As music critic Gary Suarez pointed out in his NPR review of Alfredo, the EP with Statik Selektah was the first project to prove that Freddie excels most when he's working in the one-rapper-one-producer format. He and Statik are a great team and that EP holds up (if you haven't heard it in a while or ever, it's worth changing that), but it was the producers behind those other two songs that Freddie would go on to have frequent collaborative relationships with. Freddie and Madlib followed "Thuggin'" with "Shame" in 2012 and "Deeper" in 2013 before finally releasing the collaborative full-length album Piñata in 2014, featuring all three of those singles and of-the-moment appearances by Danny Brown, Earl Sweatshirt, Ab-Soul, and more that only feel more exciting in hindsight. Piñata elevated Freddie from a great rapper to a great rapper with a classic album, and his relationship with Madlib proved to be more than a one-off. In 2019, they released another album, Bandana (featuring Black Thought, Pusha T, Killer Mike, and more), and it's at least as good. (We named it the 48th best rap or R&B album of the decade.)
MadGibbs seemed like the ultimate version of Freddie Gibbs for a while, but his collaborations with The Alchemist are arguably even better. After working together on "Scottie Pippen" in 2011, Freddie, Alchemist, and Curren$y teamed up again in 2015 on "Fetti" from The Alchemist and Oh No's (Madlib's real-life brother and one half of Gangrene with Alchemist) Grand Theft Auto V album Welcome to Los Santos. "Fetti" also became the name of the very good collaborative album that Freddie, Curren$y, and The Alchemist released in 2018. As good as Fetti is, it's only a taste of how much Freddie and The Alchemist would gel on this year's Alfredo. They both sound more confidently laid-back than ever before on it. Their styles meet perfectly in the middle.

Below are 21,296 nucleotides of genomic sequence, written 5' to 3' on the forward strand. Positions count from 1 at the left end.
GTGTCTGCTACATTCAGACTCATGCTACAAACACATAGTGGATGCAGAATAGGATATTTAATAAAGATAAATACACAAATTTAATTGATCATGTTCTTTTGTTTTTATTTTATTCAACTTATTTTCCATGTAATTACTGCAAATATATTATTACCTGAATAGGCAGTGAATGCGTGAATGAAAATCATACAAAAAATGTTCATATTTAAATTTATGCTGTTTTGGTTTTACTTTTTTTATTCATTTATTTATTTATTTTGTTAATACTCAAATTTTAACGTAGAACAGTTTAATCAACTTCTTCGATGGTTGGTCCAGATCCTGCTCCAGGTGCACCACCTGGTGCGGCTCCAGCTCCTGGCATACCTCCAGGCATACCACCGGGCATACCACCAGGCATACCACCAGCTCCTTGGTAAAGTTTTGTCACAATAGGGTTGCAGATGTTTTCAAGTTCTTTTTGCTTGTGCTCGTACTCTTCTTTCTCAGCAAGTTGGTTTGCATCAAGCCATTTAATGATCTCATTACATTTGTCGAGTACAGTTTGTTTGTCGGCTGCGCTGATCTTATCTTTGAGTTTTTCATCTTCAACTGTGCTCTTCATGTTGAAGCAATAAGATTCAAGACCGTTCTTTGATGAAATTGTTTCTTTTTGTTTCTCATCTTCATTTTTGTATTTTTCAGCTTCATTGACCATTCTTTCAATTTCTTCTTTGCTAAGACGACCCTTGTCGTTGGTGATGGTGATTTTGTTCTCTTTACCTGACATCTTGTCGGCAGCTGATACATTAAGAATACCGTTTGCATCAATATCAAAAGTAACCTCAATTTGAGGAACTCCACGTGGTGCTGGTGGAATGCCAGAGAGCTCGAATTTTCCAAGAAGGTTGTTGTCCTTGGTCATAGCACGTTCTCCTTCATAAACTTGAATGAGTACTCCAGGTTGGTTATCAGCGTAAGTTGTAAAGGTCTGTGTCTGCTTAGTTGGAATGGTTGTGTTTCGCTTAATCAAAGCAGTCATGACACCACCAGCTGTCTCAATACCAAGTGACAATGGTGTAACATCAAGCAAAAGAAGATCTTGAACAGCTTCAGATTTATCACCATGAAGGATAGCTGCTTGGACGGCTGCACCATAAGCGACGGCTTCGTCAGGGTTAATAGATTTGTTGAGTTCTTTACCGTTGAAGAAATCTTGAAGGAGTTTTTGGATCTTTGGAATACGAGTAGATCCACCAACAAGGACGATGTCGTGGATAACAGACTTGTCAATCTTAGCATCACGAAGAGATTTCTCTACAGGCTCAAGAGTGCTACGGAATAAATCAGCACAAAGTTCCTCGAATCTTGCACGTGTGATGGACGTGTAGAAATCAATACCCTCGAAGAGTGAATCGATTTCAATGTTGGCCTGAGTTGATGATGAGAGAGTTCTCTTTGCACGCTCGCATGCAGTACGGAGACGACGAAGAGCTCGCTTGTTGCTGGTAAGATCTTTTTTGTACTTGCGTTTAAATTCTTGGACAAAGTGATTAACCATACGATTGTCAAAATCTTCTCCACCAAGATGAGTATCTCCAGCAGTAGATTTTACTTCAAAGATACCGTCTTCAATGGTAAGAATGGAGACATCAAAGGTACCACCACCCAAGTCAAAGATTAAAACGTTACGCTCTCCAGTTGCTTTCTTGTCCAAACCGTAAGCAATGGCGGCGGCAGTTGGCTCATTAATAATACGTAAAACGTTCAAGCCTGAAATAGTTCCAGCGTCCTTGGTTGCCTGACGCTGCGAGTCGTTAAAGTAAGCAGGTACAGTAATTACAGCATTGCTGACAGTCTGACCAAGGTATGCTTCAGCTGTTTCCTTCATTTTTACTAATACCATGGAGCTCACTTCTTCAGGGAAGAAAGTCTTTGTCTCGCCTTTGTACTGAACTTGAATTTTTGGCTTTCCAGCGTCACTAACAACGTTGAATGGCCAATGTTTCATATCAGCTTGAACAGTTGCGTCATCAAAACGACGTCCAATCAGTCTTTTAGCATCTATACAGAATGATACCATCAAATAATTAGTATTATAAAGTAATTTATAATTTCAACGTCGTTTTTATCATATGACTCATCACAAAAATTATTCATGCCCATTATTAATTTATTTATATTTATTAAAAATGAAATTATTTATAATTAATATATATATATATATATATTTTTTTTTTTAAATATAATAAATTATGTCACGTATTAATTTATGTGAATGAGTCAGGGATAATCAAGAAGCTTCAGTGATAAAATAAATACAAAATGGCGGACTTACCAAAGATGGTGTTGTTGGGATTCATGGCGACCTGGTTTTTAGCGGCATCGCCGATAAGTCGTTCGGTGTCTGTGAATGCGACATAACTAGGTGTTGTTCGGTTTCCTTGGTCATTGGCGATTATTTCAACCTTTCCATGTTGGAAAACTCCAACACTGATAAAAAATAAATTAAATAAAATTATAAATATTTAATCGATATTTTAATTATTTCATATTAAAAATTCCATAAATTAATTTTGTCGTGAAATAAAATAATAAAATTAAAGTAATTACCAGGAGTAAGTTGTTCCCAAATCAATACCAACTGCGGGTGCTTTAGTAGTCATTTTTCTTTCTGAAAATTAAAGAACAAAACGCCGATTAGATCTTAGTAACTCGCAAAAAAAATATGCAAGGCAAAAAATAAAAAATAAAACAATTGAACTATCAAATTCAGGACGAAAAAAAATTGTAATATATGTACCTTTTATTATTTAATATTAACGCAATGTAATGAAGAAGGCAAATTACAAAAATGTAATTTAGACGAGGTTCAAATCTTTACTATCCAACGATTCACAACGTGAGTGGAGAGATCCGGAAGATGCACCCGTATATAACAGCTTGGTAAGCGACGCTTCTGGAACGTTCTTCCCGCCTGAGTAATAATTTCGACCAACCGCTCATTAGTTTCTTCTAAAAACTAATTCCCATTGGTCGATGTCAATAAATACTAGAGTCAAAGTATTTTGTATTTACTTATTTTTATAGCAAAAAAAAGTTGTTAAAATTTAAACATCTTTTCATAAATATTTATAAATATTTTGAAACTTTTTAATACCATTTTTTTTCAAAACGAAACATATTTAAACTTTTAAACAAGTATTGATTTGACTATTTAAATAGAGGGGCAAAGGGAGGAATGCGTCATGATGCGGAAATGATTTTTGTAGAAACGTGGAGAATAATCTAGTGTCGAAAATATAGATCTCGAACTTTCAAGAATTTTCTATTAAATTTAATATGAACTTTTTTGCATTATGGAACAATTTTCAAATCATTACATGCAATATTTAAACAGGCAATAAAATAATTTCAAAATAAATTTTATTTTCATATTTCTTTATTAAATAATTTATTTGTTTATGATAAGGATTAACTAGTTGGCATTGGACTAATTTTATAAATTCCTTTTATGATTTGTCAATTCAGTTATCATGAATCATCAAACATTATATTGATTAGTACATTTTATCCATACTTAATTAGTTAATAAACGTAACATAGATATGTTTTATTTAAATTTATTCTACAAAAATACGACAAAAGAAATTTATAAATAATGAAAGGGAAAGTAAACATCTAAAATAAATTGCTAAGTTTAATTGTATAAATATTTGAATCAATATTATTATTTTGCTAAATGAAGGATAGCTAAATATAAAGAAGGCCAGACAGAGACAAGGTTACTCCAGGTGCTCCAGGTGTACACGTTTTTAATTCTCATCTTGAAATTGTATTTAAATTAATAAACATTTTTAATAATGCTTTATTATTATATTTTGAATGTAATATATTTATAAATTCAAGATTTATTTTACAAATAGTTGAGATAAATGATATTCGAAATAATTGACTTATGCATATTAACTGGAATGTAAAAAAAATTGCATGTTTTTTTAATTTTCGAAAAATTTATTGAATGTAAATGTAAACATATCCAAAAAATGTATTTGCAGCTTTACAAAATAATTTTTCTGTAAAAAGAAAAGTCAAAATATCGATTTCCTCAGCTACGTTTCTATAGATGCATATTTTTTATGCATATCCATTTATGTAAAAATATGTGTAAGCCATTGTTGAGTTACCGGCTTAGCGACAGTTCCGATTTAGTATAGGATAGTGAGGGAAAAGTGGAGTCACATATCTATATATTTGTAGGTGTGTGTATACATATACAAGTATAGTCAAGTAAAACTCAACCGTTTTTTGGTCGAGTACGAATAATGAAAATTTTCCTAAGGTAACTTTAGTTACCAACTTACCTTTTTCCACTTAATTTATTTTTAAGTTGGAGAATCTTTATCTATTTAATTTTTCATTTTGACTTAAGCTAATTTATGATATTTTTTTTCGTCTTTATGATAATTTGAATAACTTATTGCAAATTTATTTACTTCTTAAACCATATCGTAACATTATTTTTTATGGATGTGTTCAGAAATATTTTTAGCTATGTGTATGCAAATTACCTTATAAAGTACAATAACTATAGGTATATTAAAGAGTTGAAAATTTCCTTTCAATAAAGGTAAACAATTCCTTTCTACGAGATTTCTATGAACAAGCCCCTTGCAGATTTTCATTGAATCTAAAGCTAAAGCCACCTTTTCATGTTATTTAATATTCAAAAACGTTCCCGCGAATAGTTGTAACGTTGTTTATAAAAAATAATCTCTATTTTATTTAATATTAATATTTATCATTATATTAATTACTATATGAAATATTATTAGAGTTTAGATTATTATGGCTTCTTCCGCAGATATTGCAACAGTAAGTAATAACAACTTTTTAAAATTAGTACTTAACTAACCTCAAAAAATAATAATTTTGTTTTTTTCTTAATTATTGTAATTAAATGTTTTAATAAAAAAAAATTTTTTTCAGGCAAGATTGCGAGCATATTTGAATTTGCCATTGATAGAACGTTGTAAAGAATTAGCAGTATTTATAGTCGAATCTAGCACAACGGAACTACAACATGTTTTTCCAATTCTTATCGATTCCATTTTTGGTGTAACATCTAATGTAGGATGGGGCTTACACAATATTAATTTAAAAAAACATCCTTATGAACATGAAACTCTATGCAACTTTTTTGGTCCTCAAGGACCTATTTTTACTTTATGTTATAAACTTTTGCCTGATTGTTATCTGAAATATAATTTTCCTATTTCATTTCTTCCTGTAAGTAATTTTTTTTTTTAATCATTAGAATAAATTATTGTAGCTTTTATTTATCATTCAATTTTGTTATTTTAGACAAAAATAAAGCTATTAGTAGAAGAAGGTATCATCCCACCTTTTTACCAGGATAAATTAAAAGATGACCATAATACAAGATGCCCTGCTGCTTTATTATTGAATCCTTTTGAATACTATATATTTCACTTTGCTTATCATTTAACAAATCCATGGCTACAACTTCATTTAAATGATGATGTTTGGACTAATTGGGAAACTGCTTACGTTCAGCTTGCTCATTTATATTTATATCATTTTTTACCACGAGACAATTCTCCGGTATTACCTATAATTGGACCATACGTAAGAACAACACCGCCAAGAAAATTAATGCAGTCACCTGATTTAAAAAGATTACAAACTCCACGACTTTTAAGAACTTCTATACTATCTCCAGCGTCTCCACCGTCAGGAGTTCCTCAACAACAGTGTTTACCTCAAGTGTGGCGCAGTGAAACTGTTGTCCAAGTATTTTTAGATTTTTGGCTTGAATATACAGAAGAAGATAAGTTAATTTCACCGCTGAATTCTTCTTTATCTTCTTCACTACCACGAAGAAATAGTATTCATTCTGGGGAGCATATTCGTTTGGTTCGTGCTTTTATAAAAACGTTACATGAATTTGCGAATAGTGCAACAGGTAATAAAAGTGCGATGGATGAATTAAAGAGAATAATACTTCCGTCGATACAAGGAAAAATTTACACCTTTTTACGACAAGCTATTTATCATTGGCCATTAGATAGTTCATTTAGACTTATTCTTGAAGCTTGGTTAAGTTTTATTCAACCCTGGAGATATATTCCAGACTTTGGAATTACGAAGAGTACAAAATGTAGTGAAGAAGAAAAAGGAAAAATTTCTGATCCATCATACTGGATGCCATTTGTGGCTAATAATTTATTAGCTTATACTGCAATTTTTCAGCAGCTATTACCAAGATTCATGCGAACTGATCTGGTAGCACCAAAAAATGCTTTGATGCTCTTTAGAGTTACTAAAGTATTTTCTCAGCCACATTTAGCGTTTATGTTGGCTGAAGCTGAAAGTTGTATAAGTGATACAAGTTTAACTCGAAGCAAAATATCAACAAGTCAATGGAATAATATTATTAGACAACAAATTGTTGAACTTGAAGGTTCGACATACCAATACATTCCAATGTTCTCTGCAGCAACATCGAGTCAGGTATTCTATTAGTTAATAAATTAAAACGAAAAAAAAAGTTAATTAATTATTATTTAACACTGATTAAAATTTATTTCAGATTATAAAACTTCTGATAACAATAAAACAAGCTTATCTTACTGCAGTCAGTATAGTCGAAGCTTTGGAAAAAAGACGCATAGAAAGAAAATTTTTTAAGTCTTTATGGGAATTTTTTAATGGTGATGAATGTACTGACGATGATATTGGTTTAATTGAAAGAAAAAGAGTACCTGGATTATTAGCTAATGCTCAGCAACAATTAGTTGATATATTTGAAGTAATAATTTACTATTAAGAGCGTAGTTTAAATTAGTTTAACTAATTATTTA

Around the time Freddie Gibbs was reinventing himself with his string of early '10s mixtapes, Detroit rapper Boldy James was garnering some hype thanks to a few collaborations with then-buzzy duo The Cool Kids (whose Chuck Inglish is Boldy's cousin), and eventually he too linked up with The Alchemist, who produced the entirety of his 2013 debut album My 1st Chemistry Set. Like Piñata, it boasted impressive of-the-moment guest appearances like Earl Sweatshirt, Action Bronson, and Vince Staples, the latter of whom reprised his role on this year's The Price of Tea In China. Boldy and Alchemist proved to be a dynamic duo on M.1.C.S., with Boldy's subtle yet deadly style matching perfectly with Alchemist's atmospheric production. It's a great album, but the best was yet to come.